Illinois Investors Seek Pension Fix Clues in Budget Proposal
(Bloomberg) -- Illinois Governor J.B. Pritzker will deliver his second budget address on Wednesday, when investors will be looking for specifics on how the Democrat plans to chip away at the government’s growing pension debt and raise new revenue for the lowest-rated U.S. state.
- The billionaire will lay out his spending plan for the year that starts July 1 at noon local time in the capital of Springfield.
- During the “State of the State” last month, Pritzker said he plans to focus on education, job training, infrastructure and what he calls a “fairer” tax system in his spending plan. He also wants to work with local governments to lower property taxes.
- While his administration secured legislative approval to consolidate about 650 local fire and police pension plans, the $137 billion of unfunded liabilities for the state’s five retirement funds remains a drag on state finances
- To generate more revenue, Pritzker has proposed enacting a graduated income tax, which would instituting higher levies on weathier residents.
- Voters in November will decide whether to approve a constitutional amendment to do away with Illinois’s flat income tax.
- A graduated one could bring in $3.6 billion of additional tax revenue annually by raising levies on those who earn more than $250,000, according to the governor’s office.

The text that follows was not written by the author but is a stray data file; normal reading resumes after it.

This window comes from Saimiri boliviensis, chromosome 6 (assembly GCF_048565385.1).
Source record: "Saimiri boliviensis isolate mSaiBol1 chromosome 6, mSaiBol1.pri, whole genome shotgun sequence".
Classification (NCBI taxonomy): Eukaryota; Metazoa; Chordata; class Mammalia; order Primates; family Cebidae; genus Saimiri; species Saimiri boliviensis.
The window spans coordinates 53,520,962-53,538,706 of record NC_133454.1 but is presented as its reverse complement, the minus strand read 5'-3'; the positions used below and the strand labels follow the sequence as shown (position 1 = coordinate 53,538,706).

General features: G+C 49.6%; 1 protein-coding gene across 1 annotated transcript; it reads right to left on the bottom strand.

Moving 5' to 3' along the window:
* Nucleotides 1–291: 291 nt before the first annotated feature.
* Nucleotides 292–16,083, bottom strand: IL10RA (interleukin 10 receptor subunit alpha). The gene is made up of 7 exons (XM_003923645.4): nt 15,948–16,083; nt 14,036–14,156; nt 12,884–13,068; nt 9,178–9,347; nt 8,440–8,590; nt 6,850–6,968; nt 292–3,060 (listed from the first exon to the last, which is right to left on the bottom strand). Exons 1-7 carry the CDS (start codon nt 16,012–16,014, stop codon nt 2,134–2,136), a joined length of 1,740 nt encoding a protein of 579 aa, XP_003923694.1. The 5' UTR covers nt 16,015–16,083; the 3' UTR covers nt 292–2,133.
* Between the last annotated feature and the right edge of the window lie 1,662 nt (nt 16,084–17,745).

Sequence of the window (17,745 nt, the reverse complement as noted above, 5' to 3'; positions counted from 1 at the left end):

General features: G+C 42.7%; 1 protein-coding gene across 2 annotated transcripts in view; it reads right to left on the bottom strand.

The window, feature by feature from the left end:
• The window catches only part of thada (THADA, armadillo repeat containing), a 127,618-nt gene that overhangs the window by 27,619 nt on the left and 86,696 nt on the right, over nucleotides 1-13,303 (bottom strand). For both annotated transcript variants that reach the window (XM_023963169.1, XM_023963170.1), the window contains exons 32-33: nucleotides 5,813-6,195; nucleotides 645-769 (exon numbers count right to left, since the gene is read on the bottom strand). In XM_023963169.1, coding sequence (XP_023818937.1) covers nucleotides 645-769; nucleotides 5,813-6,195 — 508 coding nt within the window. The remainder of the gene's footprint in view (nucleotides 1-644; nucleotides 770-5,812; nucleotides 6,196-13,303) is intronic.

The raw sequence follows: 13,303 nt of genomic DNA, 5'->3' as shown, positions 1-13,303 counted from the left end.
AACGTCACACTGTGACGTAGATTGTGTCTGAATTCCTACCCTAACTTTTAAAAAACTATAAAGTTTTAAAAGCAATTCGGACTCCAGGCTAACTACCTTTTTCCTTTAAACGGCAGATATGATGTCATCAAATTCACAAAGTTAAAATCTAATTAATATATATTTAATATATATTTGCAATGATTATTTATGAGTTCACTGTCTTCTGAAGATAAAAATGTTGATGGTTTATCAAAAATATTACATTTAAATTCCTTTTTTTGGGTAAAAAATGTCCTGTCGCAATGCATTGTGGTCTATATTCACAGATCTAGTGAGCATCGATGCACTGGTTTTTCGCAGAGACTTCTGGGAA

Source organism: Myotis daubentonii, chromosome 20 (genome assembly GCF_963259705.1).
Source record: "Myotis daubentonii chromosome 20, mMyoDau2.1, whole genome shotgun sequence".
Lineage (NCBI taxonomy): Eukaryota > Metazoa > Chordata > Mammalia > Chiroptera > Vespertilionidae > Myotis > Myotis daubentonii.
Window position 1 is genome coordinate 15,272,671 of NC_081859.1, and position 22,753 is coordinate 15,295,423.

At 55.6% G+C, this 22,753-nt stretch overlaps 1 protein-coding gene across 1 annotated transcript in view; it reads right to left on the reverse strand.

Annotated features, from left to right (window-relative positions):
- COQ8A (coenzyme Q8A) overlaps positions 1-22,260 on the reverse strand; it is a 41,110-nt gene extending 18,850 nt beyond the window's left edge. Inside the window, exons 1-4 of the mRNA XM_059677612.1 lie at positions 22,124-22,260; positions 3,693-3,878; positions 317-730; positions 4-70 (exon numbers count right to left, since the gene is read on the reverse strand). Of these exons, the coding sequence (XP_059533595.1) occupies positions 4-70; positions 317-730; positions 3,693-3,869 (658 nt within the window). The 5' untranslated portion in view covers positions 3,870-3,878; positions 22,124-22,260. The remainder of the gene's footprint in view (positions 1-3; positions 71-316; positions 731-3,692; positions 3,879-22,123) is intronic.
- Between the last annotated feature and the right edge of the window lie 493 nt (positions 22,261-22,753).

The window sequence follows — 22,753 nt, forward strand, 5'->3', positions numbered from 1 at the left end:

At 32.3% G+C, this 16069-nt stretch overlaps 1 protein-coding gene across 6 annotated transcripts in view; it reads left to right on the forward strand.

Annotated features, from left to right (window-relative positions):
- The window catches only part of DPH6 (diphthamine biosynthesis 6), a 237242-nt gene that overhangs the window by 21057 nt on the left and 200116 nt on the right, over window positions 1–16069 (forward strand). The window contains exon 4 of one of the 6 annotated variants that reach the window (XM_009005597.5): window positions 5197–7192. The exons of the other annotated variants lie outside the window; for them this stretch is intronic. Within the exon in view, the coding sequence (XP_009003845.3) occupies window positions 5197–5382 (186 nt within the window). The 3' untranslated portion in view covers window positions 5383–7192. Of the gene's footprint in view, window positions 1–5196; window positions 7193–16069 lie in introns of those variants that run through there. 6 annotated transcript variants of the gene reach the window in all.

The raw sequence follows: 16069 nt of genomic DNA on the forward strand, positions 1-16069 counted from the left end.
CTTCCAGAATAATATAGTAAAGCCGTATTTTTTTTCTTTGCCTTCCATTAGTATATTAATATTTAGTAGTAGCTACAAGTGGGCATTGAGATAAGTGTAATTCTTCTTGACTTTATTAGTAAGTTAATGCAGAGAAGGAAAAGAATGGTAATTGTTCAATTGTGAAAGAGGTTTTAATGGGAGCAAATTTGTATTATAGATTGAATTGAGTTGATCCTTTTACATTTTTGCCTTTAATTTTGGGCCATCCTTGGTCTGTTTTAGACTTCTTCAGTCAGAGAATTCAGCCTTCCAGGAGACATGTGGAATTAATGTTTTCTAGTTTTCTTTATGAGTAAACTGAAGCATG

- Currently, the rate for all taxpayers is 4.95%.
- Investors have lauded Illinois’s progress, including the passage of an on-time budget last year, a gas tax to fund the first capital plan in a decade, and the legalization of recreational marijuana.
- Illinois’s bond yields have fallen relative to benchmark securities, in part because of the fiscal progress.
- “I would like to hear about pension reform that goes beyond the income tax referendum,” said Dora Lee, director of research at Belle Haven Investments, which manages about $11 billion of municipal assets including Illinois debt.
- James Iselin, head of municipal fixed income for Neuberger Berman Group LLC, which holds Illinois debt among its $11 billion of municipal bonds, said he wants to see momentum for a solution for the pension shortfall, especially amid the improved relationship between the state’s executive and legislative branches
- Pritzker’s predecessor, Governor Bruce Rauner, a Republican, clashed with the Democrat-controlled legislature, leaving the state without a budget for two years and imperiling its investment-grade credit rating
- Iselin is also monitoring the income-tax vote in November, noting that “increasing revenue by close to 10% of the state budget is a big number.”
- House Republicans want to replicate the bipartisan process by which the state passed its balanced budget last year, Minority Leader Jim Durkin said during a press conference on Tuesday.
- Durkin, who doesn’t support the progressive income tax, added that “we are at a point where we don’t need additional revenue” and the state has a “growing surplus”
- The budget should focus on “real money, not money based on hypotheticals‘’ given the uncertainty of the referendum in November
- Chicago Mayor Lori Lightfoot met Tuesday with members of the General Assembly, including House Republicans, as she tries to improve the finances of the state’s largest city. She wants legislative approval for a tax structure for a potential casino there that’s more appealing to operators.
©2020 Bloomberg L.P.